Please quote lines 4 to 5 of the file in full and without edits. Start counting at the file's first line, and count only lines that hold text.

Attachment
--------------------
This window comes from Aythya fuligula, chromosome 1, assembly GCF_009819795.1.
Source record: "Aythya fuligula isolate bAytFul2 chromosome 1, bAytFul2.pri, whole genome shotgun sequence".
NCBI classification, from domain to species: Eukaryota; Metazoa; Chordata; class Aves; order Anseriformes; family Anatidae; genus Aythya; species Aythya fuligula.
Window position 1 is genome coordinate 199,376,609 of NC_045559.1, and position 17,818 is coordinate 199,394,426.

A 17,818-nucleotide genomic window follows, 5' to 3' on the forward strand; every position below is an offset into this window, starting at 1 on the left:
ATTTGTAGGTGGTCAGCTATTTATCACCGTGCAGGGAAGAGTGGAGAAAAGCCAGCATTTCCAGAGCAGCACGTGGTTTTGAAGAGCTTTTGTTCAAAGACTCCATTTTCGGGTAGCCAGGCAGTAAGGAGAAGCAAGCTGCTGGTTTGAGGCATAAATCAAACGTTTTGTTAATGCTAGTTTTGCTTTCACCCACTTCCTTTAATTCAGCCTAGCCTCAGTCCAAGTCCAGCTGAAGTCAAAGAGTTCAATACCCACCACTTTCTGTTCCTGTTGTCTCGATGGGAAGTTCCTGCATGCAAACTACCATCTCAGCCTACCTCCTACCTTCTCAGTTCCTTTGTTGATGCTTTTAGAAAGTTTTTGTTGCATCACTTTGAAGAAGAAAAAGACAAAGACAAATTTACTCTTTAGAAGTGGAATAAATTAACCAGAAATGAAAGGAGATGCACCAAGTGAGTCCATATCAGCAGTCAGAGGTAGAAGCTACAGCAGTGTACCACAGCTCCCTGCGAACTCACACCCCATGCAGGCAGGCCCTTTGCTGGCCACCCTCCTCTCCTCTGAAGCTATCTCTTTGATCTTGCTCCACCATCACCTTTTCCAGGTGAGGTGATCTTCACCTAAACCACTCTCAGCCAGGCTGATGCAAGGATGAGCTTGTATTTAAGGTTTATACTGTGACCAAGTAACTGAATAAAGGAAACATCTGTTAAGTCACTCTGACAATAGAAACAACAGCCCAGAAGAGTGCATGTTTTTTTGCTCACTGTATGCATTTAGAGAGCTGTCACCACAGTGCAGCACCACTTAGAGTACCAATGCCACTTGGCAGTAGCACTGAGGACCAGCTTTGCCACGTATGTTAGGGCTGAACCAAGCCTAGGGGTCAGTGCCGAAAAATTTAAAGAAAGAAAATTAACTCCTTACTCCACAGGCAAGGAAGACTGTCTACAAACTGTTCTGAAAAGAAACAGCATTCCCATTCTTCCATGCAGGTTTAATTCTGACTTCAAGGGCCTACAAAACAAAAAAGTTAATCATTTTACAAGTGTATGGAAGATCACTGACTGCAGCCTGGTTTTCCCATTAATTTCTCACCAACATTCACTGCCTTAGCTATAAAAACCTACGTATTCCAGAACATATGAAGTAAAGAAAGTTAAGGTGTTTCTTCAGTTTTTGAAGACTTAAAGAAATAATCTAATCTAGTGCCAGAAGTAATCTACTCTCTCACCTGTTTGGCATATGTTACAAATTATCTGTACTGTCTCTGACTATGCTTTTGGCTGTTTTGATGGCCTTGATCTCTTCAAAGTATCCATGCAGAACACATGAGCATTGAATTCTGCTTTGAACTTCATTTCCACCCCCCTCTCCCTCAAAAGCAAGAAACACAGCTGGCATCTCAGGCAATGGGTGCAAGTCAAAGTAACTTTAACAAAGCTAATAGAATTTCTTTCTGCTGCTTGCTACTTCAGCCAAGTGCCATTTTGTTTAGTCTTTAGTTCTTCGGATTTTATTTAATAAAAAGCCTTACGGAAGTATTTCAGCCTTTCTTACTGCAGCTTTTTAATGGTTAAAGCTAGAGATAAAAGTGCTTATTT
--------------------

Window position 1 is genome coordinate 199,376,609 of NC_045559.1, and position 17,818 is coordinate 199,394,426.

A 17,818-nucleotide genomic window follows, 5' to 3' on the forward strand; every position below is an offset into this window, starting at 1 on the left: